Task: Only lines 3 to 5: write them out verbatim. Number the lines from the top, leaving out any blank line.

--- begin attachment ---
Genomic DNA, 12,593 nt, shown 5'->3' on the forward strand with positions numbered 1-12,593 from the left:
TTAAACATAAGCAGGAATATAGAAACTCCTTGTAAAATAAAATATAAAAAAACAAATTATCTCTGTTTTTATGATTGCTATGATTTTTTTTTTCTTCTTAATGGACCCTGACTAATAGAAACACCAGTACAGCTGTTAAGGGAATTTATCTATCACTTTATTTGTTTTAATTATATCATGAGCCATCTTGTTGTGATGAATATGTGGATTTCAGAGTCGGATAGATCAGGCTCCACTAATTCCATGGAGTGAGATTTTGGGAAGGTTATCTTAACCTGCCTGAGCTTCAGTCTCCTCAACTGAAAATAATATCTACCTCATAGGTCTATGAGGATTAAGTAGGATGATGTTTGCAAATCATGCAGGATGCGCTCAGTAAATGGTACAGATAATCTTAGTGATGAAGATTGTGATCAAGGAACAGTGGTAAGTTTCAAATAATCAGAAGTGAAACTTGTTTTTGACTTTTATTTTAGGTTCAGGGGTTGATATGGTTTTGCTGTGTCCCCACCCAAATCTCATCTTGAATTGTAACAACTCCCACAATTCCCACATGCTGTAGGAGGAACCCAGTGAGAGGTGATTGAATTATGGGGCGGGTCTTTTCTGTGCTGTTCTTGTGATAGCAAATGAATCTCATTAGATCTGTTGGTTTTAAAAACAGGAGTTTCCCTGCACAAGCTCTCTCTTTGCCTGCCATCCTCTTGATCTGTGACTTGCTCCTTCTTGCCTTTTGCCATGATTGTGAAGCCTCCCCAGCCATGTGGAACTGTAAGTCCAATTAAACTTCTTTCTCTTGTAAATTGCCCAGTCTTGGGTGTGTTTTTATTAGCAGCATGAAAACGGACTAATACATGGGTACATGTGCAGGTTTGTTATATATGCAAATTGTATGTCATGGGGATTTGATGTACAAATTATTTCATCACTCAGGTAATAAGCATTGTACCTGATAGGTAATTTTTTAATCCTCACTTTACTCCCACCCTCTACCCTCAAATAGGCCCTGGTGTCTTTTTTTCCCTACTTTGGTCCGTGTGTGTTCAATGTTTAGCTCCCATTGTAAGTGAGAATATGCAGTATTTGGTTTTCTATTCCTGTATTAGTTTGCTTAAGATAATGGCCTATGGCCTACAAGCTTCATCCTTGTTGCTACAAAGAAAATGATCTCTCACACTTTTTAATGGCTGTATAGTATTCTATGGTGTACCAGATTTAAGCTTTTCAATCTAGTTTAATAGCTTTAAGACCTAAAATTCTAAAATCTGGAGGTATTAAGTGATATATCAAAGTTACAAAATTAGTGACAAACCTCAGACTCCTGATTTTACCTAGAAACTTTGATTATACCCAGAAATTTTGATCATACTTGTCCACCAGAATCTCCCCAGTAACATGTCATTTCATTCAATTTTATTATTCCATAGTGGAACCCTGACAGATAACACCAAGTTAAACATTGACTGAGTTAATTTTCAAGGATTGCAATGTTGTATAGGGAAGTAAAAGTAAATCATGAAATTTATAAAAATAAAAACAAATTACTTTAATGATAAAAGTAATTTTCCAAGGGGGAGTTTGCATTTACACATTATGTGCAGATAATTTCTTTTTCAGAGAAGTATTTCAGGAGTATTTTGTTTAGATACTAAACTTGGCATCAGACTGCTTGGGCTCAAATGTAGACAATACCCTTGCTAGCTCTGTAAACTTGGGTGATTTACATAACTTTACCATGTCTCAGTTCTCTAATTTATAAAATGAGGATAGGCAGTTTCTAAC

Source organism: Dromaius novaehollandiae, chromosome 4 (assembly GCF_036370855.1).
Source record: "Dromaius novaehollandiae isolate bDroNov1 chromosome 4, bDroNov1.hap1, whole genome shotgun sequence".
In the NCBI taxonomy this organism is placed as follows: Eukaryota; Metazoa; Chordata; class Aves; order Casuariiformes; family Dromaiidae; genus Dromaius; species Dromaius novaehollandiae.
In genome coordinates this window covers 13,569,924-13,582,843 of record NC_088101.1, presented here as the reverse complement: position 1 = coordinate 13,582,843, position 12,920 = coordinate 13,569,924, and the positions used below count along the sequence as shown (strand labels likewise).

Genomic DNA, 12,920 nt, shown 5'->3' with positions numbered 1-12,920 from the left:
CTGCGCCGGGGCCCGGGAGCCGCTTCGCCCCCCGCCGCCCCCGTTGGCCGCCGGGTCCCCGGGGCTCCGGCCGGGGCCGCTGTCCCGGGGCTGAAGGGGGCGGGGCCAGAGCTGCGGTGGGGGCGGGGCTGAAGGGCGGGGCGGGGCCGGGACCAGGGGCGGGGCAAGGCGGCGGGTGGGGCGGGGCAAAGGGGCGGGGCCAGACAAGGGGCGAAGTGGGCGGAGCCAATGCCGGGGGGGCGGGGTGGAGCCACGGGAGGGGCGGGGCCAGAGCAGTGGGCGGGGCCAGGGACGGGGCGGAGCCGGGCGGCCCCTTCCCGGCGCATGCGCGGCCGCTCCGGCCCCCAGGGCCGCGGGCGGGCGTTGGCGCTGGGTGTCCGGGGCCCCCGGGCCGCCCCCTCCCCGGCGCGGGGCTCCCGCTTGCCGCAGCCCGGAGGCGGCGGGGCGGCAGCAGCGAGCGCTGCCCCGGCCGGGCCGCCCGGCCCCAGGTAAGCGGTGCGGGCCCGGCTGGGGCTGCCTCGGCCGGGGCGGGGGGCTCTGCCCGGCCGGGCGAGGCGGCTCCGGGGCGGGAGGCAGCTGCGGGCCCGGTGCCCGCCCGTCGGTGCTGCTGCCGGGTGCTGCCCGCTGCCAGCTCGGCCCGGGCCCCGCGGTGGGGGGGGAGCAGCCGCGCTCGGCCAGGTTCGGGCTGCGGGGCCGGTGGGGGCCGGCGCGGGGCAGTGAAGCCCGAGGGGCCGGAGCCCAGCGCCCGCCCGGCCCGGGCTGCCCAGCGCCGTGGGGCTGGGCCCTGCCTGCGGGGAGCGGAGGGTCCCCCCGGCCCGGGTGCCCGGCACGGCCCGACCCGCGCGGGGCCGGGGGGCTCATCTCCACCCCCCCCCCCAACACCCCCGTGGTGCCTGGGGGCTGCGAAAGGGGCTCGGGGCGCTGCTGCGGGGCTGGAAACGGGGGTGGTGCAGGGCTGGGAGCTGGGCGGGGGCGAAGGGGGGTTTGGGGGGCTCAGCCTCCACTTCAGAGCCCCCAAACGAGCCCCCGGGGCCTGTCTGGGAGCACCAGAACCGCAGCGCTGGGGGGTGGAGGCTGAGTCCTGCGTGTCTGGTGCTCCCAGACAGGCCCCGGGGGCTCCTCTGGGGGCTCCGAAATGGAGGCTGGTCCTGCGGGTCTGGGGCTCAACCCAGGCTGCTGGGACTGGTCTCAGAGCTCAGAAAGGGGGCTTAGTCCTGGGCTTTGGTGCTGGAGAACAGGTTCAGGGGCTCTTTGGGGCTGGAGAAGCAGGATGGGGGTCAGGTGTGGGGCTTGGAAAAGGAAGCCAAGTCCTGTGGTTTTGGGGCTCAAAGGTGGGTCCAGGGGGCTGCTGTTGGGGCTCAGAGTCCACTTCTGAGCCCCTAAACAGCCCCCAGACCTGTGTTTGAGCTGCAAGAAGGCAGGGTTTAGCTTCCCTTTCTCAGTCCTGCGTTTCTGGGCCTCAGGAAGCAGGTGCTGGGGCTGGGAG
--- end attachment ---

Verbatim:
Source organism: Dromaius novaehollandiae, chromosome 4 (assembly GCF_036370855.1).
Source record: "Dromaius novaehollandiae isolate bDroNov1 chromosome 4, bDroNov1.hap1, whole genome shotgun sequence".
In the NCBI taxonomy this organism is placed as follows: Eukaryota; Metazoa; Chordata; class Aves; order Casuariiformes; family Dromaiidae; genus Dromaius; species Dromaius novaehollandiae.